Interestingly, several studies have suggested abnormalities might occur outside of the central nervous system in patients with ET. These include a study of hearing loss in patients with ET. In that study [41], patients with ET had significantly more hearing disability, as measured by the Nursing Home Hearing Handicap Resident and Staff Assessment, than did patients with PD or normal controls. Also, a higher percentage of ET patients (16.6%) wore hearing aids than patients with PD (1.6%) or normal controls (1.6%). The authors concluded that the basis for the hearing loss might be cochlear-vestibular involvement. In another study [42], the authors showed that the peripheral silent period was shorter in patients with ET compared to normal individuals, indicating a possible role for peripheral modulation of the tremor.

Several studies have now demonstrated a mild loss of body mass index (BMI) in patients with ET [43,44]. In one study [43], investigators compared seventy-eight ET patients at a tertiary referral center to 242 controls of similar age. BMI in ET patients was 26.5 ± 5.0kg/m2 vs. 28.2 ±

4.8kg/m2 in controls, which was on average a 6% reduction (p = 0.008). Mean daily caloric intake was similar in patients and controls, suggesting that lower BMI was not due to a reduction in calories and perhaps due to increased energy expenditure in ET. In the second study [44], which was population-based, investigators compared eighty-nine ET patients who lived in the Mersin province of Turkey to eighty-nine controls in the same province. Most of the ET cases had not been previously diagnosed with ET and few were taking medications for tremor. There was a similar 5.5% reduction in BMI in these ET cases.

In summary, the old view of ET, as a simple mono-symptomatic syndrome characterized by action tremor, is beginning to change. It is being replaced by a view of this entity as a disease with a complex set of clinical characteristics that evolve in a prescribed manner over time. The study of these patterns will provide clues about the underlying pathogenesis of this disease, which remains poorly understood.

A. Functional Sequelae

In the past, investigators often used the term "benign essential tremor," but this term is controversial. The large majority (as many as 90-99.5%) of ET cases who live in the population [45,46] do not seek health care, and this suggests that their tremor is of little consequence. In reality, the majority of these cases experience some functional disability resulting from their tremor. In a study of community-dwelling ET cases, the large majority (73%) reported disability, with most experiencing this disability in multiple functional domains [1]. In general, the tremor in ET is progressive [5], eventually producing disabilities with basic daily activities such as eating, writing, body care, and driving [14,47]. More than 90% of patients who come for medical attention report disability [1], and severely affected end-stage patients are physically unable to feed or dress themselves. In these patients, the tremor prevents any normal activity, resulting in a substantial loss of indepen-ence and even incapacitation [48]. Between 15% and 25% of clinic patients are forced to retire prematurely, and 60% choose not to apply for a job or promotion because of uncontrollable shaking [14,47].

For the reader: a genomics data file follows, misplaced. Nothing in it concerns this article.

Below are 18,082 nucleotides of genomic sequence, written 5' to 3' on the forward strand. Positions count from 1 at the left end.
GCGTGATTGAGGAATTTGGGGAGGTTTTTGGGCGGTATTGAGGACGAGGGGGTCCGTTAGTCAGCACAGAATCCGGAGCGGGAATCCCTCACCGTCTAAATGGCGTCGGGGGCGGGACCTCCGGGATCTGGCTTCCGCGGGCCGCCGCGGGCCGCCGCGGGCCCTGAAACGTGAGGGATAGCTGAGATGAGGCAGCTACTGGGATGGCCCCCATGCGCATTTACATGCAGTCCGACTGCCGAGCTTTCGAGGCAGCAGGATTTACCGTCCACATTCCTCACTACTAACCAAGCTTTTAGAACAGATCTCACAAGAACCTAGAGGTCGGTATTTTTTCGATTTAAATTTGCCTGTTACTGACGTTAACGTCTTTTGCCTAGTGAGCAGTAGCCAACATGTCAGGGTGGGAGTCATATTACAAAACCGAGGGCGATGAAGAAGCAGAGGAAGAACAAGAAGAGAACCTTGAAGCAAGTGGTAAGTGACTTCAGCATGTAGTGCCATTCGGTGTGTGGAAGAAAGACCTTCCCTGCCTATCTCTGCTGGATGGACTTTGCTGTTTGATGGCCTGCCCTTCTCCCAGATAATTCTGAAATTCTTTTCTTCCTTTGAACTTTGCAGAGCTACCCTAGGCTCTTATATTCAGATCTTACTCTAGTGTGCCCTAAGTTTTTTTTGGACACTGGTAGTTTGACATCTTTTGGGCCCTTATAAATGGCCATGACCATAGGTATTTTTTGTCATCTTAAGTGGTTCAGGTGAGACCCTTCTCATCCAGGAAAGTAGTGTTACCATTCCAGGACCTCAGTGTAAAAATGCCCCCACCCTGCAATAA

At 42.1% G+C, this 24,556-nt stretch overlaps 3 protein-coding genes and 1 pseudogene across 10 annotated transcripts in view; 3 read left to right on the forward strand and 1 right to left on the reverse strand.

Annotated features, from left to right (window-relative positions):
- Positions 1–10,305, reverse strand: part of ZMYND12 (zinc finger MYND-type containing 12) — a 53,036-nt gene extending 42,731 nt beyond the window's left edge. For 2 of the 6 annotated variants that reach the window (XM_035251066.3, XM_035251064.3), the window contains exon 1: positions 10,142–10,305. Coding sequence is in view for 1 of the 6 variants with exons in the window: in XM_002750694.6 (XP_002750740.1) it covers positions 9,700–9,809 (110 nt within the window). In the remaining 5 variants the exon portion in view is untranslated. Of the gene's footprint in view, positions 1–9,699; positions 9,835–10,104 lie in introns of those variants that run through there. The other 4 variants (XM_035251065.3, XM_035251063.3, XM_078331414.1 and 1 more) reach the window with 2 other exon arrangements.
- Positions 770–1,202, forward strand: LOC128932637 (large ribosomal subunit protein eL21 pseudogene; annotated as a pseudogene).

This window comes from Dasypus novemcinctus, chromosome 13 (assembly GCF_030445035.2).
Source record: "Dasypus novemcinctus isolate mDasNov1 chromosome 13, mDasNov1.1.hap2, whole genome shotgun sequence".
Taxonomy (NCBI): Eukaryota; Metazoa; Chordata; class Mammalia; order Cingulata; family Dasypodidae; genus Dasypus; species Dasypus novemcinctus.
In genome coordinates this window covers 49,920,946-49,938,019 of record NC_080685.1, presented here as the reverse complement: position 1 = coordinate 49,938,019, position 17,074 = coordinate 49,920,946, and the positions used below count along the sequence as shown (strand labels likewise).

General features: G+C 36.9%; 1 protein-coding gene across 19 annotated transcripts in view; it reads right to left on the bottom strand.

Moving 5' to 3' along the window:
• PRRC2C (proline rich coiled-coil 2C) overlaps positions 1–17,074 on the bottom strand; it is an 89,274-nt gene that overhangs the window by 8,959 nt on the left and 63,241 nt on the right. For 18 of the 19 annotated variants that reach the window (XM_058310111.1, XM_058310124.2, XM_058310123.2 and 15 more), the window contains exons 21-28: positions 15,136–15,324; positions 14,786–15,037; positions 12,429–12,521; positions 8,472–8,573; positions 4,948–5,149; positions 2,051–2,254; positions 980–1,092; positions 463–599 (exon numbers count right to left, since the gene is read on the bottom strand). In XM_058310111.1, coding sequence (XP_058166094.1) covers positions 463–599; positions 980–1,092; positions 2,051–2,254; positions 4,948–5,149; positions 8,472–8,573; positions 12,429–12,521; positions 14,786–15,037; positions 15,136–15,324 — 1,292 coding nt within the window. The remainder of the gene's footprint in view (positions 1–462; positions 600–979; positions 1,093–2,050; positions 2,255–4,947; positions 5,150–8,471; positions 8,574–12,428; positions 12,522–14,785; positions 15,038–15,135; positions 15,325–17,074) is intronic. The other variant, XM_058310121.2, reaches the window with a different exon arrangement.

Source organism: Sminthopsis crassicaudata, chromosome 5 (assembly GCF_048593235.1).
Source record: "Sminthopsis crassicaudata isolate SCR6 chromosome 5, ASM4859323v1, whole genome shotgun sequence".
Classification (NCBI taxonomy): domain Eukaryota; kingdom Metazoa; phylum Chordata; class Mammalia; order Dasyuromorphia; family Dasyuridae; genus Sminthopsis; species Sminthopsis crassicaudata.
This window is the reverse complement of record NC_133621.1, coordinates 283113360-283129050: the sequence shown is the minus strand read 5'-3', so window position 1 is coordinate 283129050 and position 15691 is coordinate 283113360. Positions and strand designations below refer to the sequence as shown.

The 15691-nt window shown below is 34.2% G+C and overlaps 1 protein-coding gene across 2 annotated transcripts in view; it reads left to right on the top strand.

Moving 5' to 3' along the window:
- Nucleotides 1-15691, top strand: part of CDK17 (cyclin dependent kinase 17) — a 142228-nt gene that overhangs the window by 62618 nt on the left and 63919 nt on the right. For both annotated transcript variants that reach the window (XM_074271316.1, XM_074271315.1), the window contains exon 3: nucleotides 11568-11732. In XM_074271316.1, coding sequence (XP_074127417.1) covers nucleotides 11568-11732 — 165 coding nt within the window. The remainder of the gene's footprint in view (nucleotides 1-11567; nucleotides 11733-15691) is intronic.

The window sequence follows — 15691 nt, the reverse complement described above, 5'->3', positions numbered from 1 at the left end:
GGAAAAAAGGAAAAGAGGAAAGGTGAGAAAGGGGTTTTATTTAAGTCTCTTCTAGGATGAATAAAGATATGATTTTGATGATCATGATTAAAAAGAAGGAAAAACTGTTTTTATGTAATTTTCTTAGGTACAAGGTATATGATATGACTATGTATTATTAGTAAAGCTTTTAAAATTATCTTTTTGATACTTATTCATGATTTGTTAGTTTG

B. Prognosis

As noted above, ET is clinically progressive. Clinicians have long recognized among many of their ET patients a progressive increase in tremor severity with advancing age and disease duration [2,3,5]. In our cross-sectional study of the functional correlates of tremor among ET cases [1], the correlation between tremor severity (assessed clinically using a 36-point total tremor score) and disease duration was significant (r = 0.66, p < 0.001). Also, all of the ET cases who had tremor of long duration also had high tremor scores, sug gesting that longstanding disease inexorably results in a severe tremor. There have been few longitudinal studies of ET and few attempts to quantify the extent to which the tremor worsens over time. One notable exception is a prospective four-year study of ET, in which tremor amplitude was assessed electrophysiologically, and that demonstrated a 29.4% increase in tremor amplitude during the study period [49].

Although the current dogma is that the risk of mortality is not increased in patients with ET, investigators have made few attempts to study the mortality of ET. In one case-control study [24], a longitudinal retrospective study of ET patients in Rochester, Minnesota, investigators selected 266 patients and abstracted their medical records. The survival after diagnosis of ET was comparable to the expected survival for persons of similar age and sex from the West North Central region of the U.S.A (i.e., a group of historical controls) [24]. In that study, the mean age at diagnosis was fifty-eight years, and the mean length of follow-up after diagnosis was 9.7 years, suggesting that some of the cases may not have been followed into advanced age. At these advanced ages the risk of mortality in ET may rise. Further work is needed in this important area.